High oil prices this winter mean families using propane or heating oil, both petroleum-based products, could face a pricey winter. In the Midwest, the average heating winter bill will run more than $2,100 — 26 percent above last winter, according to the Energy Information Administration (EIA). The hurricanes battering the Gulf Coast may also lead to higher fuel costs, as Hurricane Katrina did in 2005. The Gulf’s offshore crude oil production accounts for about a quarter of total U.S. production. The region also produces a substantial portion of the nation’s natural gas. So, if you are thinking about buying or upgrading your wood heating stove, now is the time to do it!
Depending on the style, size and accessories you choose, a wood stove can cost between $500 and $3,000. Accessories — which include firestarters to get the blaze going, a heat-powered fan to pump warm air through your home, and aÂ hearth tool set — are easy to find and affordable; and the fuel to run one — fallen trees and chopped-up logs — is inexpensive and readily available. You do the math — if you can save $500 per winter by using wood heat as a secondary source for your home, you can amortize the cost of your stove in three to five years. If you use only wood heat, that number drops to two years or less.
As with any product, there are a few things you should know before you buy a wood heating stove.
- Buy the right size stove and chimney for your home.
People often purchase too powerful a stove for their home. An oversized stove is a potential fire hazard, because it’s often operated in an extremely “slow fired” condition, which leads to creosote buildup. And that increases the risk of chimney fires. Ask yourself two questions.
- How much heat should it supply: enough for one room, or the whole house?
- Where do you want to install it?
Your stove will need a professionally installed chimney that is safe and efficient. Even if your current home has a chimney, it might not be the right size and this could add substantial expense to your stove purchase. Chimneys can vent through the roof, or through an outside wall, but it is important to get the proper chimney for your stove.
- Burn seasoned hardwood.
Hardwoods are generally broad-leaved deciduous trees which carry their seeds in seedcases. Softwoods are generally conifers, like pine trees. When burned, softwoods produce more creosote and tar than hardwoods. This material deposits in the chimney, partially blocking it and increasing the fire risk. Therefore, use hardwoods whenever you can.Season your wood before burning. Up to 50% of the weight of green wood can be moisture, which has to be burned off before heat can be released into your house. Seasoned wood burns hotter and more efficiently, helps decrease the amount of creosote buildup in your stovepipe, and saves you money.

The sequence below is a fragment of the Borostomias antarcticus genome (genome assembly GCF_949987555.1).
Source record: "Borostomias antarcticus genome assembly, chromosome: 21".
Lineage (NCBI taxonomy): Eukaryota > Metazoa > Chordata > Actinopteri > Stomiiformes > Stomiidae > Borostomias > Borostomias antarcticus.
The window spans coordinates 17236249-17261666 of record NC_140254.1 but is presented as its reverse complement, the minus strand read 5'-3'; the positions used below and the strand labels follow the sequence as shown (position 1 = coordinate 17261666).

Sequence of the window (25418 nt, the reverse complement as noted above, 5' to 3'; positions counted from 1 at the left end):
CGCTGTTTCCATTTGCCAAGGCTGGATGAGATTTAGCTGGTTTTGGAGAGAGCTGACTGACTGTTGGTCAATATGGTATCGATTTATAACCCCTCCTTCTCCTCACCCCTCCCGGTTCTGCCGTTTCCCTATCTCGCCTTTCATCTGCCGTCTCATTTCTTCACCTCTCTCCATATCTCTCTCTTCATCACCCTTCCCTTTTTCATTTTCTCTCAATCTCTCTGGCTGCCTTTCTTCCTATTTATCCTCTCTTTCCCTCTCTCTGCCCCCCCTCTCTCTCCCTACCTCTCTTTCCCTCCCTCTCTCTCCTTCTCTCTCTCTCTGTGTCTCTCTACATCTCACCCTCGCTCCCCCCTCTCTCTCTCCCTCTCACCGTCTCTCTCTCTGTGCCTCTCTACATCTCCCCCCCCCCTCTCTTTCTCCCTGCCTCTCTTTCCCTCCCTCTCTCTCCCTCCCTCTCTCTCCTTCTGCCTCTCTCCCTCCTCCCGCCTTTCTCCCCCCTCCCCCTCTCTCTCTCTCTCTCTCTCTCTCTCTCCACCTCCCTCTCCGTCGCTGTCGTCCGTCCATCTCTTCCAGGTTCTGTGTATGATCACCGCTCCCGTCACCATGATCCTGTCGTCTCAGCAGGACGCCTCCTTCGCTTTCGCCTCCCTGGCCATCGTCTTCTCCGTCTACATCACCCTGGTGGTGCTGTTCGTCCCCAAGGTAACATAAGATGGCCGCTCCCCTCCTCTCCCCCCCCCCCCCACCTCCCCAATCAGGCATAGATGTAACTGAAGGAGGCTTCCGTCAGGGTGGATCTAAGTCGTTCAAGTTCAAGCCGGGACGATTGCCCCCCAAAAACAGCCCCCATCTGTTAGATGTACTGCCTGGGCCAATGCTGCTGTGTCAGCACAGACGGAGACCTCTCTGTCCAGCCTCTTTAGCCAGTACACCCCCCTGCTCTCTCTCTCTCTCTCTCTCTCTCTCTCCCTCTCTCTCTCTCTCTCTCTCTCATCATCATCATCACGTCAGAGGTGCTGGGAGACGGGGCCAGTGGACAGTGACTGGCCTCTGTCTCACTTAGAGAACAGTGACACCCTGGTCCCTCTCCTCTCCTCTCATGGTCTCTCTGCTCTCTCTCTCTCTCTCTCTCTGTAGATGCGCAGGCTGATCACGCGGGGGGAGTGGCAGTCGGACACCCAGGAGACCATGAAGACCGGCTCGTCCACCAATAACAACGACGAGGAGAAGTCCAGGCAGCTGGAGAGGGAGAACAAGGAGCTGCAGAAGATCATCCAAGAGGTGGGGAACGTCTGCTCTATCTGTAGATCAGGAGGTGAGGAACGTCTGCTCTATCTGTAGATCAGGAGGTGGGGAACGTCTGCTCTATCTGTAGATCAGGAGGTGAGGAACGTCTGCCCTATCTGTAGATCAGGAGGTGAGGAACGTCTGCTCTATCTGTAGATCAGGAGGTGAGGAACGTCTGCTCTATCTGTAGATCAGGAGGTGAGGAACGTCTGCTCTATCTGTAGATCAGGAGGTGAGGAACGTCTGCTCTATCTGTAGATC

Depending on how much sun and wind your woodpile gets, it can take a year or more to season your wood. This means you have to plan ahead. You should always be chopping and stacking one year in advance, unless you have another source or you plan to buy firewood.
Seasoned wood is lighter and grayer than green wood — you can feel the difference just by picking up a log.
- Take care of it and your stove will last a lifetime.
Make your fires small and hot. This burns volatile gases more quickly, producing fewer safety hazards and air quality problems than a fire that is big but smokey. Smaller, hotter fires mean more frequent loading and tending the stove…but the improved efficiency and air quality are worth the effort.
Install a stack thermometer on the stove flue. This will help you monitor the temperature of the gases as they leave the stove. Optimum range for most efficiency and least pollution: about 300Â° to 400Â° F.
Inspect your stove. Once or twice a year, depending on how often it’s used, your entire stove and chimney should be inspected. Look for warping, check the baffle to make sure there are no gaps, check for creosote. Your dealer can make regular inspections, and so can a chimney sweep.
Buy the most efficient design you can afford. It’ll pay for itself in the long run.
Research has made great strides in designing fireboxes, drafts, catalytic combustors and other devices that improve combustion and reduce smoke. Maybe it’s time to retire that old “smoker” and modernize. And get it professionally installed!
Burn only the proper fuel. Don’t burn coal in a wood stove, for example, unless your stove was designed to handle both wood and coal. Trash shouldn’t be burned in your stove either. It’s not an incinerator — it’s a heater.
And finally, enjoy it. After all, your children won’t have fond memories of sitting around the furnace playing board games. But they will always remember the distinctive, homey ambiance of the wood stove.